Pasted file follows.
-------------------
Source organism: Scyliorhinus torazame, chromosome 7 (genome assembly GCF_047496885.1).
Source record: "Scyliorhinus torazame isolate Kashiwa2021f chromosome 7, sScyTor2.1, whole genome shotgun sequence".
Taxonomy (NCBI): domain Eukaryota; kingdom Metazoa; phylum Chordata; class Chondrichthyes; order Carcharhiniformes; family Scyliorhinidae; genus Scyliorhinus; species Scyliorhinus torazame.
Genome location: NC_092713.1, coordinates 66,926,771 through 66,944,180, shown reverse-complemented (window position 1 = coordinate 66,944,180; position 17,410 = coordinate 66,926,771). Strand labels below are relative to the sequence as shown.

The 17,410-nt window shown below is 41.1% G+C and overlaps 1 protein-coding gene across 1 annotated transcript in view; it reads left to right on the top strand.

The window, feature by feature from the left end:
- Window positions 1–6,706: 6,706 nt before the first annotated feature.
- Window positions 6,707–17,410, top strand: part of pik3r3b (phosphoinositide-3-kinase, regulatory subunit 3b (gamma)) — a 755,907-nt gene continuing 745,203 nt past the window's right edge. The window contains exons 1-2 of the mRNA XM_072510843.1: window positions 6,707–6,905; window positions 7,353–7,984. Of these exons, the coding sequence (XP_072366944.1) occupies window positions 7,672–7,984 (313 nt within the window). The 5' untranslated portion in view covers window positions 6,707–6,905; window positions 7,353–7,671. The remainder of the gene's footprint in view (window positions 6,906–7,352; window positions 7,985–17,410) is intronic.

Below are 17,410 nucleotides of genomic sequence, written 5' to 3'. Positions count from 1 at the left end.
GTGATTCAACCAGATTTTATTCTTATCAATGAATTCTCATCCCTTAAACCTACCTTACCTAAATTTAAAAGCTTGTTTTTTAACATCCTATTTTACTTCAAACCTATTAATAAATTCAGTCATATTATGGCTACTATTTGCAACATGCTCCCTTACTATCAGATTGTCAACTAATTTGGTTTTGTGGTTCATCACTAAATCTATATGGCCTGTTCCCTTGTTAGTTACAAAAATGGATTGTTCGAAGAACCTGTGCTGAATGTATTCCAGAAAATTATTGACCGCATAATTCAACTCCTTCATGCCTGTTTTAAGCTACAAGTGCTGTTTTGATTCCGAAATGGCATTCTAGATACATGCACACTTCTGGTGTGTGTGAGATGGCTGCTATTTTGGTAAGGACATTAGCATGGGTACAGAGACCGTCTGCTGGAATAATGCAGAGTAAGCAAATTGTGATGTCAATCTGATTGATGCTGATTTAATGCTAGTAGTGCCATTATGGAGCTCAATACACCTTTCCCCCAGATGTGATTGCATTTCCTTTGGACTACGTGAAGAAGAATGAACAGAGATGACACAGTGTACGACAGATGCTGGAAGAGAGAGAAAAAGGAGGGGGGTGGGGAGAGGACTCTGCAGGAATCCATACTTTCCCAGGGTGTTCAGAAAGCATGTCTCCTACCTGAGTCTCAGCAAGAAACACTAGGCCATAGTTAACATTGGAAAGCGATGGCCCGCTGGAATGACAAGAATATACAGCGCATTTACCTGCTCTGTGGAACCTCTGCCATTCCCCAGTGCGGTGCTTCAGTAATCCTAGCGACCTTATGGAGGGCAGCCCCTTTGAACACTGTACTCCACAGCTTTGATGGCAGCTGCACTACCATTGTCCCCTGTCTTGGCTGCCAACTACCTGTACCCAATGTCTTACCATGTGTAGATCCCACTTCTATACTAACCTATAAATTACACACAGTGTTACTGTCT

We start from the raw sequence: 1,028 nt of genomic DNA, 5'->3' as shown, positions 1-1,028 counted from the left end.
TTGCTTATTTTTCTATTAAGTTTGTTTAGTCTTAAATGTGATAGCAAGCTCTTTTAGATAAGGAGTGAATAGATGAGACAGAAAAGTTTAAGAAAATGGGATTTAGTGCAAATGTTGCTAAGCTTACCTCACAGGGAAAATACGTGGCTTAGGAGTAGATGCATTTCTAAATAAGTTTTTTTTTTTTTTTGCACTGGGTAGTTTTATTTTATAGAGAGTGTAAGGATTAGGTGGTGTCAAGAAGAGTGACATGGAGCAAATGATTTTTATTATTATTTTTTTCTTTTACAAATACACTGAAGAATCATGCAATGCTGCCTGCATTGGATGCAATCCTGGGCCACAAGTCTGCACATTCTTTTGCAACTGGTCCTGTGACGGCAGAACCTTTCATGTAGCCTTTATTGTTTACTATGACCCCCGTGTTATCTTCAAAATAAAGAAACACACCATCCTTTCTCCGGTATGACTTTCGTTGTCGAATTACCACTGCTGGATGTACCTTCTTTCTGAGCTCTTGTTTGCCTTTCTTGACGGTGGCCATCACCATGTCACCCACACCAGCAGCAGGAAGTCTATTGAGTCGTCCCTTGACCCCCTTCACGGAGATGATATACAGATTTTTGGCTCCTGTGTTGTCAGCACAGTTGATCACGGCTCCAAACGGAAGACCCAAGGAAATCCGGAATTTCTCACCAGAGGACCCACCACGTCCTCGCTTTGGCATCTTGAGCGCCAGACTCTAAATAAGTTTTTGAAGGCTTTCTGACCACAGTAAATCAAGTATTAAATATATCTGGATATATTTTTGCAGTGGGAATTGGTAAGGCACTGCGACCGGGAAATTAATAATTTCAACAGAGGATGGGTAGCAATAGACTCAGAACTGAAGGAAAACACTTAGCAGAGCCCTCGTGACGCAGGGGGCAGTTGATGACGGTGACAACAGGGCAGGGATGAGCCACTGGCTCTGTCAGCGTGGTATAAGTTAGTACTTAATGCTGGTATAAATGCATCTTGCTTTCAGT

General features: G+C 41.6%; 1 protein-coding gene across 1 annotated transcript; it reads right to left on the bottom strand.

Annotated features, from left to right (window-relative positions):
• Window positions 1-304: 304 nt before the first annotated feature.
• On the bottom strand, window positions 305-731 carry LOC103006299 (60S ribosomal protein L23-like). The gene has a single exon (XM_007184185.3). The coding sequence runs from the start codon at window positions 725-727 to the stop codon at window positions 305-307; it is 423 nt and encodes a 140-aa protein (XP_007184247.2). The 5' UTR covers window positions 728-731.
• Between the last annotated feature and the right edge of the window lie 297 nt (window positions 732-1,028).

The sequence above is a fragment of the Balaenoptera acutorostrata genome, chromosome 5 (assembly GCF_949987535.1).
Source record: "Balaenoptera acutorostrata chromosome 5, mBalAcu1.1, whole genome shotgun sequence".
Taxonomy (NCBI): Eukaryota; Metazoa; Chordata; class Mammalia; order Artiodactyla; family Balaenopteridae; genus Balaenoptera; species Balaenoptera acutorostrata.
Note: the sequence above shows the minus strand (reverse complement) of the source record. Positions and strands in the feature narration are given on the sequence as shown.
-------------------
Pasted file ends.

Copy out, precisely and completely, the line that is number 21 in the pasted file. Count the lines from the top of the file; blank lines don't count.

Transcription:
Note: the sequence above shows the minus strand (reverse complement) of the source record. Positions and strands in the feature narration are given on the sequence as shown.